Lakers' Julius Randle has transformed his body and he hopes his game

Julius Randle gave up the ball, then took a bounce pass from Luol Deng as he rolled toward the basket. He paused in the paint for just as long as it took for him to jump above Nuggets center Mason Plumlee and deliver a thunderous dunk over the near seven-footer.

It was a rare highlight Wednesday in Ontario on a night when not much went right for the Lakers. And it came from a player needing to make an impact. Randle is entering the final year of his rookie contract and said he wants to stay in Los Angeles. He worked this offseason to do everything the Lakers asked him to do and more.

Now, Randle sets out on this difficult task — to solidify who he is as a player and highlight his strengths.

“I don’t have to shoot 20 jumpers a game, my bread and butter is getting to the basket, be physical but taking it when it is there,” Randle said.

Randle’s evolution during his time as a Laker has taken many forms. He was the first of four consecutive Lakers lottery picks, taken seventh overall out of Kentucky in 2014 after a season during which some thought he might be taken as high as first overall. Randle broke his leg during the first game of his NBA career, making the 2015-16 season his true rookie season.

That year, the Lakers went 17-65, with the worst record in franchise history. During it, under then-head coach Byron Scott, the Lakers worked to improve Randle’s outside shot. He made only 22.7% of his shots from 10 to 16 feet from the basket, only 25.4% of his two-pointers that were farther than 16 feet from the basket and shot 27.8% from three-point range, according to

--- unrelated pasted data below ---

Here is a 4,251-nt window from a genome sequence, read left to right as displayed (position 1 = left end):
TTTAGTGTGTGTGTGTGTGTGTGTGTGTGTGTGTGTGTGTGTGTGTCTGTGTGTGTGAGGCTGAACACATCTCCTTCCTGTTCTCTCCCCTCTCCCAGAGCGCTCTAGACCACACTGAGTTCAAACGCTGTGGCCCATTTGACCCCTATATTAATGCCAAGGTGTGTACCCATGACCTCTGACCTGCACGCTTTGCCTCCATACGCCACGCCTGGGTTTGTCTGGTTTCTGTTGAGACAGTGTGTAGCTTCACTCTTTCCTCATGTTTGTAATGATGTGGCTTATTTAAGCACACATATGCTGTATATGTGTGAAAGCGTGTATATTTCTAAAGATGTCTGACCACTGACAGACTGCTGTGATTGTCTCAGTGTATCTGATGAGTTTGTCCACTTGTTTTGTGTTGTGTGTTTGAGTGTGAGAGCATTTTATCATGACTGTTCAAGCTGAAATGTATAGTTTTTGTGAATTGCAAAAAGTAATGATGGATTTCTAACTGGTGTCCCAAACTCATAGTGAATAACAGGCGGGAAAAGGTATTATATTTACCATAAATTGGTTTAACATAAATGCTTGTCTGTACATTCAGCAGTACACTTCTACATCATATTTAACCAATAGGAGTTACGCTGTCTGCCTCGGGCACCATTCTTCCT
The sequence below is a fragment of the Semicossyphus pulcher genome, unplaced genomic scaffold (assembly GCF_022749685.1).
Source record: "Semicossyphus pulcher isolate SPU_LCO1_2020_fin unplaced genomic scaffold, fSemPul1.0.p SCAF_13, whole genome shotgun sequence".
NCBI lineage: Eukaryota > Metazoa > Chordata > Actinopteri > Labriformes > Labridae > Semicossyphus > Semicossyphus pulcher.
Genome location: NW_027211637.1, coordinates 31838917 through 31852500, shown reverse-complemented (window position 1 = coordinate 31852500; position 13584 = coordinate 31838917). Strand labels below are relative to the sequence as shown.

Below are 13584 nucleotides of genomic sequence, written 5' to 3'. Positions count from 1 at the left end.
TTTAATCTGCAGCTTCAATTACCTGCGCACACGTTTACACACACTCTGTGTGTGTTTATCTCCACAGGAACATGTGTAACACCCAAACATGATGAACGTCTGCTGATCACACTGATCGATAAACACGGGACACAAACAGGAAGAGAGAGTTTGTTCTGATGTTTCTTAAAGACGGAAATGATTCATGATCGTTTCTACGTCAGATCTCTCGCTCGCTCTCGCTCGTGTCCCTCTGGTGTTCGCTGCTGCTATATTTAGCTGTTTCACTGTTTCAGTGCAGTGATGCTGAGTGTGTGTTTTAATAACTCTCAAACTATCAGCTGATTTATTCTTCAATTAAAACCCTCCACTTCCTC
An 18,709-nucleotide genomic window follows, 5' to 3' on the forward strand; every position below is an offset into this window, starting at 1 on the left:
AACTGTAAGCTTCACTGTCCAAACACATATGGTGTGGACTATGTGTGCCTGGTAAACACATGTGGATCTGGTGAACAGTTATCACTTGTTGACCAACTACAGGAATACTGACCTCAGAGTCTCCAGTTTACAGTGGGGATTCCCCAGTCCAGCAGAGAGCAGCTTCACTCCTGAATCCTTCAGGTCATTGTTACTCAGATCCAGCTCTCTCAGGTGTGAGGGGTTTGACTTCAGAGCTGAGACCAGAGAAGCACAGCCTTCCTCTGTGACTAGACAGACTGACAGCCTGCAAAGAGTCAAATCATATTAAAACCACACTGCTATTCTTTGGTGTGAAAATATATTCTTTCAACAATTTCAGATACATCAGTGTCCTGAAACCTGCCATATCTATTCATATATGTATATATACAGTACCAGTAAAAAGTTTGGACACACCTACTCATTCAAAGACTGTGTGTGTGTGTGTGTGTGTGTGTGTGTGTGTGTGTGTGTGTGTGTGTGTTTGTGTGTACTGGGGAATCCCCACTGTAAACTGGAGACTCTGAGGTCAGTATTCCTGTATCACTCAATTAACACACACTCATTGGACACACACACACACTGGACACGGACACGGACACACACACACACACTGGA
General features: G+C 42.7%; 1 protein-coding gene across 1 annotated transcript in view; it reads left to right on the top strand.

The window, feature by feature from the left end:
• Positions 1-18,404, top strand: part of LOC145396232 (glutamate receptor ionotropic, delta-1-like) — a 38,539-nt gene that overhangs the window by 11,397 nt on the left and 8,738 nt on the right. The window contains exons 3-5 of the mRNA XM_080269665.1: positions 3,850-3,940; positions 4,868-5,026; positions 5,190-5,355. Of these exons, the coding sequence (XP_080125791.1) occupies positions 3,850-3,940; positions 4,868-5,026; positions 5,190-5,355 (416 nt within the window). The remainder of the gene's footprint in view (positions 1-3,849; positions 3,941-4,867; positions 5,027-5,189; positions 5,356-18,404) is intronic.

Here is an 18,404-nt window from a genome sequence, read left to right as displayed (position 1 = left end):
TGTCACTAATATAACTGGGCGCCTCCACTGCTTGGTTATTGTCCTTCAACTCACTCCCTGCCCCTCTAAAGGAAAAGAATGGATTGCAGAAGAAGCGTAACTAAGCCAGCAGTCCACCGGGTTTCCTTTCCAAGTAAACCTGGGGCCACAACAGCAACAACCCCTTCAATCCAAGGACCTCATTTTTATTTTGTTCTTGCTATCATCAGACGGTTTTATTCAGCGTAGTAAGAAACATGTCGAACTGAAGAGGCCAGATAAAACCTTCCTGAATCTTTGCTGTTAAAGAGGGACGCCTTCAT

During the summer of 2016, Randle hired a shooting coach in the hopes that would help, but his numbers didn’t change much. There were times last season, too, when the Lakers saw his energy ebb and flow. They saw the potential for a great player — sometimes.

So when the offseason hit, they asked of Randle the same thing they asked of so many other players. Come back in shape. Cut your body fat.

Randle set to work with the help of his now wife, Kendra Randle, whom he married in August and prepared four meals a day for him. And with the help of a man named Amoila Cesar, who identifies himself on social media as a transformation specialist.

“I sought out somebody I wanted to, who I thought could help me,” Randle said. “I just took it upon myself. He was everything for me honestly. He had my meal plans day to day, everything I was eating hour by hour along with the training. He did a great job.”

In June, Cesar posted a picture of Randle’s transformation — one that caught the attention of the Lakers’ front office.

“We’ve seen the pictures on social media,” Lakers General Manager Rob Pelinka said. “I could go down the roster … and say these guys look in world-class shape already.”

The physical improvements helped in training camp. Randle said he felt freer on the court.

With his body in the proper condition, now comes the task of determining the right way to use it.

Randle has focused on improving his performance on defense, and Lakers Coach Luke Walton thought Randle made the biggest improvement of any player between the first and second games this preseason. Randle attributed that compliment to playing better defense.

He’s also working on making the best of his skills by building confidence in taking outside shots but knowing that doesn’t have to be his identity.

“I know my bread and butter too,” Randle said. “So I am not going to sit here and try to be a 10-threes-a-night guy. I don’t have to be there, but if it is there I am going to take it.”

Follow Tania Ganguli on Twitter @taniaganguli

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